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Population-based analysis of curative therapies in stage II non-small cell lung cancer: the role of radiotherapy in medically inoperable patients

Abstract

Objectives

Curative intent therapy of stage II NSCLC may include surgical resection or definitive radiotherapy. Primary management with surgery or radiotherapy may be influenced by patient and disease characteristics. We sought to perform a comparison of patients receiving surgery or radical radiation therapy as their curative treatment, and explore the impact of known prognostic factors on outcome.

Materials and methods

A retrospective review was completed of all patients with stage II NSCLC referred to the BC Cancer Agency from 2005 to 2012. Cases were filtered to identify those receiving curative intent therapy including surgery or radiotherapy. Information was collected on known prognostic and predictive factors. The primary outcome measure was overall survival. We compared survival among patients receiving curative intent radiotherapy versus surgical intervention.

Results

A total of 535 patients were referred. Of these, 245 (46%) received curative intent surgery, 132 (25%) curative intent radiotherapy, and 158 (30%) did not receive curative therapy. There were significant differences between cohorts with respect to median age, histology, ECOG PS, smoking status, and weight loss. Median OS was significantly different between cohorts: 61.4 m surgery, 26.5 m curative RT, and 13.1 m non-curative therapy. In a case-matched analysis, median OS remained superior for surgery at 101.6 m vs 28.1 m for curative RT. In a multivariate analysis, ECOG PS, weight loss, and treatment cohort all influenced survival. Among patients receiving curative intent radiotherapy, the use of concurrent chemotherapy and RT dose > = 60Gy were associated with improved outcomes.

Conclusions

Among patients with stage II NSCLC, many are unable to undergo standard of care surgical resection. Radiotherapy provides an inferior yet still curative option in the management of inoperable patients. Further work is needed to optimize outcomes in this population.

Background

Non-small cell lung cancer (NSCLC) is the most frequently diagnosed cancer worldwide [1]. Approximately one-third of patients will present with early stage disease [2], and with recent evidence to support lung cancer screening, it is expected this will become a growing patient population [3, 4]. In the American Joint Committee on Cancer (AJCC) 8th edition, stage II NSCLC encompasses patients with T2b/3 N0 and T1/2N1 disease [5]. Despite being amenable to potentially curative therapy, the survival outcomes in stage II NSCLC are mediocre, with a 5 year overall survival (OS) of 53–60% with clinical staging and 56–65% with pathologic staging [5].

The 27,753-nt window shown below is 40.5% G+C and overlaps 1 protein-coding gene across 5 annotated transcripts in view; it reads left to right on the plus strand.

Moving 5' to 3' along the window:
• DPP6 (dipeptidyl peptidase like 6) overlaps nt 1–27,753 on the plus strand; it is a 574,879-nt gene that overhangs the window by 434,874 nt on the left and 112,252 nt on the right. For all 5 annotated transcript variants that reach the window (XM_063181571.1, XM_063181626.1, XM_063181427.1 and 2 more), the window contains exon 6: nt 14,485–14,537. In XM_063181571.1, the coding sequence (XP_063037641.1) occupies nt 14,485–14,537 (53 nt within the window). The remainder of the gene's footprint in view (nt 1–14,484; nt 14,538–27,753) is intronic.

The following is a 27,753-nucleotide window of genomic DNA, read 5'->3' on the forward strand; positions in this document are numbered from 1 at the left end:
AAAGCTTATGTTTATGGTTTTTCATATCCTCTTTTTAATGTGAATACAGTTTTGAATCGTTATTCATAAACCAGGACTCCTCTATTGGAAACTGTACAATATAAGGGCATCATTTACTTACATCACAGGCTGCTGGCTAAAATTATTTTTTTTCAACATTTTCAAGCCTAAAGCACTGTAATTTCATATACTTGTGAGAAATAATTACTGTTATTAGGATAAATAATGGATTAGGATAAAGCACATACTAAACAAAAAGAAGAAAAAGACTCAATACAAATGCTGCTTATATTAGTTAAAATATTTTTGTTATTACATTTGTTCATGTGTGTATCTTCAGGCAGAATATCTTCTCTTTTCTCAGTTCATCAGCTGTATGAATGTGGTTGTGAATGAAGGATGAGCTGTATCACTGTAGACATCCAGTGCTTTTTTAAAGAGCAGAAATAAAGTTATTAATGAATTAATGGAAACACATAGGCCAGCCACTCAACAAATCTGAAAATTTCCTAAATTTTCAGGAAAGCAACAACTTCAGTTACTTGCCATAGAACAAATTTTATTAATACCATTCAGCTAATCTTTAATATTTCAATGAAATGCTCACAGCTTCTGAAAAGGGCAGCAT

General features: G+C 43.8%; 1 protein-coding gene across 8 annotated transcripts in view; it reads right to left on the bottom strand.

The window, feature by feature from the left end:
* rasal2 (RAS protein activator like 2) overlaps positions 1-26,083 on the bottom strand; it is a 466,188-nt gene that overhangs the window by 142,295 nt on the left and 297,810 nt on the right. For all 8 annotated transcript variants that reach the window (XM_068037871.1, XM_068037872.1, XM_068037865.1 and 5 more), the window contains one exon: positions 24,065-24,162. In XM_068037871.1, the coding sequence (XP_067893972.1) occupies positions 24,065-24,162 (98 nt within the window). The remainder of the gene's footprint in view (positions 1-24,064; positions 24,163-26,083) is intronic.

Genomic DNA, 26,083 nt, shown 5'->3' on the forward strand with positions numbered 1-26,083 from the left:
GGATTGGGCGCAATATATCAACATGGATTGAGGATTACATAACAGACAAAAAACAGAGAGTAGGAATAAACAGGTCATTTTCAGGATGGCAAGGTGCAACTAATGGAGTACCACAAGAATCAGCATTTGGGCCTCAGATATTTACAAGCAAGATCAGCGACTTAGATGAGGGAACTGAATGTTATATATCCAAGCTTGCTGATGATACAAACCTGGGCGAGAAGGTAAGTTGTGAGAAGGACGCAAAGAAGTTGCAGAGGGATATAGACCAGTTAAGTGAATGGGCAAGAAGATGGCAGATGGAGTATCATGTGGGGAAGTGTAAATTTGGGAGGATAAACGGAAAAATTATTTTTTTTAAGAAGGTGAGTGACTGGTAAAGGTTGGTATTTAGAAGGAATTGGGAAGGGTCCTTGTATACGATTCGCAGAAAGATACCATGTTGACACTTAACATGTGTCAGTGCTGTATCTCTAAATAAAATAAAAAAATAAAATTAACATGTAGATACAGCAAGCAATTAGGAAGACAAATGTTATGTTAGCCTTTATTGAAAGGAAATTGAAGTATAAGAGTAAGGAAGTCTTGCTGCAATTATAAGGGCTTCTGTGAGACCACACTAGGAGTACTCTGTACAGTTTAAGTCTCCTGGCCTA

The standard of care for stage II NSCLC is surgery [6, 7], followed by adjuvant chemotherapy in higher risk patients [8,9,10,11]. There are a proportion of patients who are deemed medically inoperable due to comorbidities or refuse surgery [12,13,14,15,16]. For inoperable stage II patients, the optimal treatment is much less certain. Chemoradiation or radical doses of radiotherapy alone remain a curative option, however there is limited evidence to guide this approach, and outcomes are unclear [17,18,19].

In this study, we examine the landscape of treatment of stage II NSCLC in a real-world population. We sought to explore outcomes in patients treated with curative intent radiotherapy compared to surgery, and clarify the role of radiotherapy in the medically inoperable population.

Methods

Population

A retrospective cohort study was performed of all patients with stage II (by AJCC 7th edition) NSCLC who were referred to BC Cancer between January 2005 and December 2012. BC Cancer is a provincial cancer program which serves a population of 4.6 million. Approximately 80% of patients with lung cancer in the province of British Columbia (BC) are referred to BC Cancer.

Three cohorts were created based on the type of therapy received:

  • Curative intent surgery: sub-lobar resection, lobectomy, pneumonectomy +/− adjuvant chemotherapy

  • Curative intent radiation (CurRT): Stereotactic body radiation therapy (SBRT) - 48Gy/4fr, 60Gy/8fr, 60Gy/15fr. Standard external beam radiotherapy - 50Gy/20fr, 50Gy/25fr, 55Gy/20fr, 60Gy/30fr, 66Gy/33fr +/− concurrent/sequential chemotherapy

  • Non-curative therapy: systemic therapy, radiotherapy with palliative intent, or best supportive care

Patients who had another malignancy diagnosed within 5 years prior to lung cancer diagnosis, with the exception of non-melanomatous skin cancer or cervical cancer in situ, were excluded.

Data collection

Data collection was facilitated by the Outcomes and Surveillance Integration System (OaSIS), a database that houses the Lung Tumor Group outcomes unit. Information was collected through OaSIS on known prognostic factors including: age, sex, smoking history, histology, Eastern Cooperative Oncology Group (ECOG) performance status (PS), and weight loss. Treatment details including chemotherapy, surgery, and radiotherapy were collected retrospectively.

Statistical analysis

Statistical analysis was conducted using SPSS Version 23. Known prognostic factors were compared between the two cohorts using the Chi-Square test or Fisher’s Exact test where appropriate (categorical variables), and the Mann-Whitney test (continuous variables).

The primary outcome measure was overall survival (OS) calculated from the date of diagnosis. Survival curves were compared between cohorts using a log-rank test. A p-value of less than or equal to 0.05 was considered statistically significant. Multivariate analysis of potential factors associated with overall survival was performed using the Cox proportional hazards model.